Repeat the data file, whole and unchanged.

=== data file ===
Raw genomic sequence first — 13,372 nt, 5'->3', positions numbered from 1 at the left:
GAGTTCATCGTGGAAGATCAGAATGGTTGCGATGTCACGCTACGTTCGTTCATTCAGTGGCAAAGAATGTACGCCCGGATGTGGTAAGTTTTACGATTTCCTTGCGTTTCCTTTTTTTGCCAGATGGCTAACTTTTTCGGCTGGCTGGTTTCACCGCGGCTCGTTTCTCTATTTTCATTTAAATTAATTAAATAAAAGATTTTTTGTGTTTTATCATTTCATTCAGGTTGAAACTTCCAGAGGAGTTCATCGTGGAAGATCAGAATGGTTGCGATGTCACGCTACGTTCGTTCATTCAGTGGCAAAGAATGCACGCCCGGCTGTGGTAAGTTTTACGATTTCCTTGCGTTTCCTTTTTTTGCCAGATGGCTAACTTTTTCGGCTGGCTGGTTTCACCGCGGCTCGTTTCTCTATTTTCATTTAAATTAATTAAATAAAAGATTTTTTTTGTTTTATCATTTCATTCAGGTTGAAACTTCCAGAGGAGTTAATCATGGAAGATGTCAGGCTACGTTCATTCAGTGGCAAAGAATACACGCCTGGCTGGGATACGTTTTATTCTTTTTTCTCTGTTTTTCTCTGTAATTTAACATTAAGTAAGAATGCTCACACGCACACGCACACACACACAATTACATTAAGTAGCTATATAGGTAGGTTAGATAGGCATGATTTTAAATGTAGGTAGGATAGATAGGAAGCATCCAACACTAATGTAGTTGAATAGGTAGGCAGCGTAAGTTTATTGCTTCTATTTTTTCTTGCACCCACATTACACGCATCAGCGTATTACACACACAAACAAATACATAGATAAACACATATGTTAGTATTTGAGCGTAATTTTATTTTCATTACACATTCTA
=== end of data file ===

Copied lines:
Raw genomic sequence first — 13,372 nt, 5'->3', positions numbered from 1 at the left:
GAGTTCATCGTGGAAGATCAGAATGGTTGCGATGTCACGCTACGTTCGTTCATTCAGTGGCAAAGAATGTACGCCCGGATGTGGTAAGTTTTACGATTTCCTTGCGTTTCCTTTTTTTGCCAGATGGCTAACTTTTTCGGCTGGCTGGTTTCACCGCGGCTCGTTTCTCTATTTTCATTTAAATTAATTAAATAAAAGATTTTTTGTGTTTTATCATTTCATTCAGGTTGAAACTTCCAGAGGAGTTCATCGTGGAAGATCAGAATGGTTGCGATGTCACGCTACGTTCGTTCATTCAGTGGCAAAGAATGCACGCCCGGCTGTGGTAAGTTTTACGATTTCCTTGCGTTTCCTTTTTTTGCCAGATGGCTAACTTTTTCGGCTGGCTGGTTTCACCGCGGCTCGTTTCTCTATTTTCATTTAAATTAATTAAATAAAAGATTTTTTTTGTTTTATCATTTCATTCAGGTTGAAACTTCCAGAGGAGTTAATCATGGAAGATGTCAGGCTACGTTCATTCAGTGGCAAAGAATACACGCCTGGCTGGGATACGTTTTATTCTTTTTTCTCTGTTTTTCTCTGTAATTTAACATTAAGTAAGAATGCTCACACGCACACGCACACACACACAATTACATTAAGTAGCTATATAGGTAGGTTAGATAGGCATGATTTTAAATGTAGGTAGGATAGATAGGAAGCATCCAACACTAATGTAGTTGAATAGGTAGGCAGCGTAAGTTTATTGCTTCTATTTTTTCTTGCACCCACATTACACGCATCAGCGTATTACACACACAAACAAATACATAGATAAACACATATGTTAGTATTTGAGCGTAATTTTATTTTCATTACACATTCTA